AIPLA Submits Comments to USPTO Regarding the Article of Manufacture Requirement February 2, 2021

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On February 2, 2021, AIPLA filed comments in response to the USPTO’s Notice regarding the Article of Manufacture Requirement for Design Patents under 35 U.S.C. 171. The Notice was published in the Federal Register on December 21, 2020 under docket No. PTO-C-20200068 (85 Fed. Reg. 245), thanking the USPTO for undertaking this initiative and encouraging it to reconsider guidelines for protecting computer-generated designs.

The Notice states that “[t]he USPTO considers designs for computer-generated icons embodied in articles of manufacture to be statutory subject matter eligible for design patent protection under section 171. For example, a claim for a computer-generated icon that is integral to the operation of a computer and that is shown on a computer screen, monitor, or other display panel complies with the article of manufacture. Because certain new and emerging technologies, such as projections, holographic imagery, or virtual/augmented reality to no require a physical display screen or other tangible article to be viewable, the USPTO is exploring whether its practice should be revised to protect such designs.”

In response, AIPLA indicated its support for a change in the interpretation of eligibility guidelines for computer-generated images to accept other articles of manufacture associated with the underlying programmed computer, instead of requiring that the image appear on a display screen.

The current USPTO guidance, requiring reference to a display screen in the drawings and title and claim language, is based on a non-precedential Board decision, Ex parte Strijland (26 U.S.P.Q. 2d 1259 (B.P.A.I. 1992), which indicated that an icon design which is integral to the operation of a programmed computer is applied to that article and therefore eligible. Despite the USPTO’s requirement of a display screen, Strijland indicates that the display screen is not dispositive of the design being more than a picture, but helps in understanding that the design is applied to a programmed computer. However, when a display screen does not exist, it can’t be helpful or reasonably be required to understand that the design is applied to a programmed computer, and instead, an Applicant should be able to identify another article associated with the display of the claimed image integral to the operation of a programmed computer.  A precedential Federal Circuit decision, In re Hruby, 373 F.2d 997 (C.C.P.A. 1967)  found that a design for a water fountain display was sufficiently applied to an article of manufacture and made no requirement that the design was integral to or interactive with the operation of the article. The comments also point out that the USPTO previously eliminate a requirement to illustrate a technologically obsolete article of manufacture for type faces as computer-generated image designs, and should do so again regarding the display screen requirement.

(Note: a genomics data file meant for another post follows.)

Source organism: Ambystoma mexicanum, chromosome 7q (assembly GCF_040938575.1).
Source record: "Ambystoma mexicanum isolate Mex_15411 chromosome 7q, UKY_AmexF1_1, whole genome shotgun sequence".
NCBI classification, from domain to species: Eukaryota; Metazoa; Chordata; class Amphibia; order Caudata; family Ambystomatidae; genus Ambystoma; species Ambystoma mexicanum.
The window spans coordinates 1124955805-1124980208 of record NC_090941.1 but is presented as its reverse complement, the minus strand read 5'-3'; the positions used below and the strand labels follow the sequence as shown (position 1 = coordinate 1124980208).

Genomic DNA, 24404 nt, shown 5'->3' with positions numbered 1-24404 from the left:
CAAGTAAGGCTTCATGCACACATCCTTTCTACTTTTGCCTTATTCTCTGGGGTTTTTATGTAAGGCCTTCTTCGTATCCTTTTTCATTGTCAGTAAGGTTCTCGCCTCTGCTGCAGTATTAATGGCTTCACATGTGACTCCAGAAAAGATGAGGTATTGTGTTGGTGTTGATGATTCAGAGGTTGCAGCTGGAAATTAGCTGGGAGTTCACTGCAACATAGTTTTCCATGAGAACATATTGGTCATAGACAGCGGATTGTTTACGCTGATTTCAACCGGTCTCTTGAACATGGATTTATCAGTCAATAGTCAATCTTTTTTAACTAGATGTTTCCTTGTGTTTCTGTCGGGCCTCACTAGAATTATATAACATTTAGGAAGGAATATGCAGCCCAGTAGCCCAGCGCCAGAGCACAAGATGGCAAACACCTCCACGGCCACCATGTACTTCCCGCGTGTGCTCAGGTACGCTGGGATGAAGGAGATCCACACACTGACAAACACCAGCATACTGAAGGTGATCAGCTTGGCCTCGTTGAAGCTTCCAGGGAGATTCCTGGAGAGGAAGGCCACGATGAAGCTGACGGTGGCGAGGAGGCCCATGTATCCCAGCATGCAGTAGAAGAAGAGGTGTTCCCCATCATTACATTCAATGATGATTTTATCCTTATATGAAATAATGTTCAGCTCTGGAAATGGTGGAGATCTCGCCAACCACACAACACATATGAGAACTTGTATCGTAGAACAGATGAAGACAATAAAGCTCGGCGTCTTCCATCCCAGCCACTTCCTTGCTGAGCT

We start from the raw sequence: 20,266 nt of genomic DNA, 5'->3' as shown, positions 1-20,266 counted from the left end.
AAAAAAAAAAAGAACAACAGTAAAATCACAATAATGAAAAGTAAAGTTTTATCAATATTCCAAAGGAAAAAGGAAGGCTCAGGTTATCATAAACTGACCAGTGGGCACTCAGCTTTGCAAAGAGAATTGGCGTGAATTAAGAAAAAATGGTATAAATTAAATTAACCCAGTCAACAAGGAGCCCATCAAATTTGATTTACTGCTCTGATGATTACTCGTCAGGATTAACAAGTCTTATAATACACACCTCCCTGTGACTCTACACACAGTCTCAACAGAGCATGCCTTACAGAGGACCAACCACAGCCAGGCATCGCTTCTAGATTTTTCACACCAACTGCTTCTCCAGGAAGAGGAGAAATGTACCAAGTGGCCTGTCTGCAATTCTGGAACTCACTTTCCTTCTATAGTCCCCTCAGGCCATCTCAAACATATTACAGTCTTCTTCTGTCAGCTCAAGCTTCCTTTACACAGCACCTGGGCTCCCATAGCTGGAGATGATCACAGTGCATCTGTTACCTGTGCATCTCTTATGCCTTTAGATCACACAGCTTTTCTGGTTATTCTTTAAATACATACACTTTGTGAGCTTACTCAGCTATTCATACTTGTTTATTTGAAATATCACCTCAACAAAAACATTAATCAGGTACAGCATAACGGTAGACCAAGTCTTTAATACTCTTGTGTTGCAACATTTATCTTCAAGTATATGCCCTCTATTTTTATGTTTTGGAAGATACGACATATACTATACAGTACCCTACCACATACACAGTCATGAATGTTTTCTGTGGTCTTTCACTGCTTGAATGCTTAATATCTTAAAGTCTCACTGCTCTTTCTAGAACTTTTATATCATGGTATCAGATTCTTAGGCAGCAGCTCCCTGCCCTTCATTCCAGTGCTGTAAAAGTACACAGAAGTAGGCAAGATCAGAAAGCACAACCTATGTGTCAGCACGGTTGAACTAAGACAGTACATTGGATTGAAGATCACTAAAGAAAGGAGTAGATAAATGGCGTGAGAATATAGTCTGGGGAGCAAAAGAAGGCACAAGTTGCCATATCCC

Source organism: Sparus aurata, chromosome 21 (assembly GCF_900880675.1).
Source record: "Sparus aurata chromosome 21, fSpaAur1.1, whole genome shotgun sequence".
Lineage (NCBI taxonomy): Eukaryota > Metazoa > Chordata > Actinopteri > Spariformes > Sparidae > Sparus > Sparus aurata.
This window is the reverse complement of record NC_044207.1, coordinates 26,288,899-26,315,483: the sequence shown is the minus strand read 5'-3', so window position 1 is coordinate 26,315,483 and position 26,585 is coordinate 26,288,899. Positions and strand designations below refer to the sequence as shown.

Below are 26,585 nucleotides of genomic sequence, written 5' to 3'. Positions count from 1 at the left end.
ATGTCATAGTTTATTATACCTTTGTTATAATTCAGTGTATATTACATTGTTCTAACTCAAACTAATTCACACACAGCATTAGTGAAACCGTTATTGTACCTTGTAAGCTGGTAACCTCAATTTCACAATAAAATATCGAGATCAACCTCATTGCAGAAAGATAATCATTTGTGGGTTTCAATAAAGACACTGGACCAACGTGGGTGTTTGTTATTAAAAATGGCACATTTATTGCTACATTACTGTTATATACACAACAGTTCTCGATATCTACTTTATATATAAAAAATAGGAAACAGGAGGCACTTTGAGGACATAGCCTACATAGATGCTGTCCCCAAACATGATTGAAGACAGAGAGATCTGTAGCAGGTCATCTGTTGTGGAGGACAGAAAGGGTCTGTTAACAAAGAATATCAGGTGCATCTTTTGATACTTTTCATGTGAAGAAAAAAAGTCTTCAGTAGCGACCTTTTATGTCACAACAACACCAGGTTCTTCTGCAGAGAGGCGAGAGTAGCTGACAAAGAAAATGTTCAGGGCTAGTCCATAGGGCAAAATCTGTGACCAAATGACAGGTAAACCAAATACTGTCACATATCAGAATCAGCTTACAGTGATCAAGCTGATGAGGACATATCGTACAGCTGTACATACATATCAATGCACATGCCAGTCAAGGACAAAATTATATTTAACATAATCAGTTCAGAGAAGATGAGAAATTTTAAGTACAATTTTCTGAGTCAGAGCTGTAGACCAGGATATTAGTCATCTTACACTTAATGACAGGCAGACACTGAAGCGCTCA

During the 25 years since the Guidelines for Examination of Design Patent Applications For Computer-Generated Icons were issued in 1996, technology and consumer experience with computer-generated image designs has progressed substantially. Consumers view and otherwise interact with computer-generated images on a daily basis, and the development of display technologies untethers computer-generated images from discrete, tangible display panels. To support innovation and the advancement of technology, AIPLA’s comments encourage the USPTO to amend its examination guidance to encompass computer-generated image designs displayed other than on a display screen, which should likewise be eligible for design patent protection when disclosed as being more than a mere picture on a screen by being displayed integral to the operation of a computer or a computer application.

19 comments were filed and 13 indicated support for a practice change, based on arguments and citations similar to those advanced by AIPLA. 

To read the full comments, please download the file.

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